"Maybe I'll get a real job," tears filled my eyes as I spoke. "That way I can bring money in and not feel like a leech." My husband looked at me lovingly and asked, "Babe, why can't you just let me take care of you?"

It was at that moment that I realized a profound but sad truth: I didn't know how.

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I don't know how to be taken care of. It hurts to write this, but I need to let it sink in.

I'm newly married and now in a position to be taken care of, but I don't know how to allow my husband to do that.

And I realized it's because throughout my life, I have rarely had that luxury. When I was younger, I used to love singing along with Ne-Yo to "She Got Her Own". It wasn't until I got older that I realized she had no other choice.

How many black women are independent because they've had to be? Because as a child, you saw your single mother struggling to raise you and your siblings, so you made it a point to take the pressure off her, at least when it came to providing for you? In my hometown, we could start working at age 15 and a half, and six months after my 15th birthday, I had my first job at Kroger. Of course, I didn't make much, but I was able to use my little paychecks to buy my school clothes and take a small burden off my mother.

In college, I saw those around me receive financial help from their parents, yet I was solely responsible for all my expenses. I applied for every scholarship available to help pay my tuition, bought a used car with my refund check, and worked multiple internships to pay my rent and cover books, food, and gas. I had no other choice.

And not only have I continued providing for myself, but I am also the one who usually financially supports my family. So, it makes sense that being a "receiver" is foreign to me when I've been used to my "giver" role—marriage included. When my husband and I first got married in 2018, he was in dental school while I worked. Although he contributed financially from his tutoring gigs or DoorDash runs (bless his heart), I was the real breadwinner for the first two years of our marriage.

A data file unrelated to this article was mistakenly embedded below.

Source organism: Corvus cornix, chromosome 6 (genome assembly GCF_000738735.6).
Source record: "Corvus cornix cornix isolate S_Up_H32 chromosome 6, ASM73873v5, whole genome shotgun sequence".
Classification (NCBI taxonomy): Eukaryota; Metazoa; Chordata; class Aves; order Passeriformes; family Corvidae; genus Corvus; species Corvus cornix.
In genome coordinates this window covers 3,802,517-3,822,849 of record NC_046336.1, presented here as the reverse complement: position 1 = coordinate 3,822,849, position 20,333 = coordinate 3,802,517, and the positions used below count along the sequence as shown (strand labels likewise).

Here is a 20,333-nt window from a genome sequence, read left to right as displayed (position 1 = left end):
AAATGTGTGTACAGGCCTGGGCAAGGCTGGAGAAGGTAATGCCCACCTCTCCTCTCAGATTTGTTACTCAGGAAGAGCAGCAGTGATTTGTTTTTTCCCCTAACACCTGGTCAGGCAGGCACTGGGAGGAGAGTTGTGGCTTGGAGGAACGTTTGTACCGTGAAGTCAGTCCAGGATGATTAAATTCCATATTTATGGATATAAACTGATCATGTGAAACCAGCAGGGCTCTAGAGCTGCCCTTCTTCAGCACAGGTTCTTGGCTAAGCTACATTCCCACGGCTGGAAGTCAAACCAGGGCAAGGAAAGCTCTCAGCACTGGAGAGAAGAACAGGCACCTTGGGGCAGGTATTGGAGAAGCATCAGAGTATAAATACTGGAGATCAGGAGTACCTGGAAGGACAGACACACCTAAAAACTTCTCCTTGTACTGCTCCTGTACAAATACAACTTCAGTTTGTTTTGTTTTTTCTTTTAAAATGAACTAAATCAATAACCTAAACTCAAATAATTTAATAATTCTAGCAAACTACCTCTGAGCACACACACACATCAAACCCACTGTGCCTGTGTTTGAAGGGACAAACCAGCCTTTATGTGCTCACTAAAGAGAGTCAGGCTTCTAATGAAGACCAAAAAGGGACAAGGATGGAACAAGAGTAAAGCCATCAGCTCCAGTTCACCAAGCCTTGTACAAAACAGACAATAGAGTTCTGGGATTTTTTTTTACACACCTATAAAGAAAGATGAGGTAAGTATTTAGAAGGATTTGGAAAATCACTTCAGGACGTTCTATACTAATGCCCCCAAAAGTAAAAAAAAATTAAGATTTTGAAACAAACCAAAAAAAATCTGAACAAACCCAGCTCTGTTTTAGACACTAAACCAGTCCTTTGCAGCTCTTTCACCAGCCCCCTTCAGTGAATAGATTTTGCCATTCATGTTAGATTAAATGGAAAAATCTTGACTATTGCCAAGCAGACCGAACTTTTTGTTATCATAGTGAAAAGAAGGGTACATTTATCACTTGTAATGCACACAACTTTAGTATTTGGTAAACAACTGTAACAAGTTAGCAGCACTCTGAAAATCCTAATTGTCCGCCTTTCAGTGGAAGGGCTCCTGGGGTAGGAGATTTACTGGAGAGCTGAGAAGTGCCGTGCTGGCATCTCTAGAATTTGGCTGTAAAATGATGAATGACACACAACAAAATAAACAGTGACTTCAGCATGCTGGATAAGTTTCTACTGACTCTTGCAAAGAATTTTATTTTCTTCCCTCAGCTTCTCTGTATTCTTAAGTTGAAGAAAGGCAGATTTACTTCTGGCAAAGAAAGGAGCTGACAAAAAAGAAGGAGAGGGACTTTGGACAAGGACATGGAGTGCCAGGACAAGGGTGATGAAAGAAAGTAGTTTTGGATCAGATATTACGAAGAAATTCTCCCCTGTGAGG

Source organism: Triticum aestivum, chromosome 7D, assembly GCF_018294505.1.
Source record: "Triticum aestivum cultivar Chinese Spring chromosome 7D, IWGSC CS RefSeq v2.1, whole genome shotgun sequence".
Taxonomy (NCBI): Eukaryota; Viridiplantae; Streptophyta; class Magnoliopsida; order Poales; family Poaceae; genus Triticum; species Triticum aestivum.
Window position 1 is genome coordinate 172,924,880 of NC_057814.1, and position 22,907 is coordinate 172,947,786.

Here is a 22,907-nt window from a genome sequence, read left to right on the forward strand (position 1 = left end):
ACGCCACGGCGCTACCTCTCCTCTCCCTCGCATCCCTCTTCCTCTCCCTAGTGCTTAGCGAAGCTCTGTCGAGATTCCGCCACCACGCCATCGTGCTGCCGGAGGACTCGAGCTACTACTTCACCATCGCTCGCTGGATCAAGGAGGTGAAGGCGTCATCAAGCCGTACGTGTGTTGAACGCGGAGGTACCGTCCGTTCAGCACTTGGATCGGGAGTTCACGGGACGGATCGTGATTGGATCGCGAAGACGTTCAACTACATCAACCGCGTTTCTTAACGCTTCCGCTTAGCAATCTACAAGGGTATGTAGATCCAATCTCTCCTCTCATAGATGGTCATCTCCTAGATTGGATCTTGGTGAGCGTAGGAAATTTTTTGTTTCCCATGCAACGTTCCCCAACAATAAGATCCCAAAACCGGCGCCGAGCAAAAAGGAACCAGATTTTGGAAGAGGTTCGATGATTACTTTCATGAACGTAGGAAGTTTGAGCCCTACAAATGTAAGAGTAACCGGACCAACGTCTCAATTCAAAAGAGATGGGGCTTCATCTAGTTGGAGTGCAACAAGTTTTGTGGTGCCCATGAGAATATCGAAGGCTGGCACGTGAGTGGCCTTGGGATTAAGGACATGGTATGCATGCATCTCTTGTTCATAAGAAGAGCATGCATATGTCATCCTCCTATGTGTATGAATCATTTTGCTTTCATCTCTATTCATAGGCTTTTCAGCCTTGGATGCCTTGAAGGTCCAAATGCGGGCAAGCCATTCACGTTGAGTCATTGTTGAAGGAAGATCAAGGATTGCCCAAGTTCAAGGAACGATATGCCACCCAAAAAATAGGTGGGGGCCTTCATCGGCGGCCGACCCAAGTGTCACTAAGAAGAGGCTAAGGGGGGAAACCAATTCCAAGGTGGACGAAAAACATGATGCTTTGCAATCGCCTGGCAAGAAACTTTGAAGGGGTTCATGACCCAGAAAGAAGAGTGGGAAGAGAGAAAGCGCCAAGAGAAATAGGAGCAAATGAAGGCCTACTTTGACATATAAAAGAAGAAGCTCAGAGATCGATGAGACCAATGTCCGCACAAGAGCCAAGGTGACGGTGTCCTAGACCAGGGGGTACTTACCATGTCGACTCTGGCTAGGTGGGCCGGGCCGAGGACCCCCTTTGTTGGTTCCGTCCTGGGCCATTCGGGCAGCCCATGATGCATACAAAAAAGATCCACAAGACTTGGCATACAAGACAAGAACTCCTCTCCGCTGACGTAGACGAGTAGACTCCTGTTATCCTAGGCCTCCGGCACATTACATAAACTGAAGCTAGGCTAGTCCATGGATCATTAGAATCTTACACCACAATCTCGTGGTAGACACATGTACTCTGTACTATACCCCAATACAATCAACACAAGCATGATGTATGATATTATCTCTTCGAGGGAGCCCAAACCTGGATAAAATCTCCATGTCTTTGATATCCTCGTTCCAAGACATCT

Although my husband constantly reminds me that I supported us then so that now he can, it's still so easy for me to feel uncomfortable in this position.

There is a sense of comfort that comes with knowing you're fully taken care of and you don't need to hustle and grind to make ends meet. Many black women have given themselves that comfort because they didn't have other dependable options.

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I have prided myself on being an independent black woman. I'm proud that I was able to take care of myself and still can if need be. But, I am coming to realize that if left unchecked, this self-sufficiency can hinder me from experiencing a different type of freedom.

There is so much power in having a choice, and for so long, my only choice was to depend on myself. But this season is teaching me that I can provide for myself in a new and much-needed way: by allowing someone else to support me.

Working so much to provide for my financial needs caused me to neglect many personal aspirations. But now I am able to support a different part of myself because I'm choosing to receive.

Accepting support is a form of self-care, something even the most Destiny's Child-esque independent women need. And it's more than OK to embrace this option when you're blessed to have that choice—sometimes it's the best way to truly look out for you.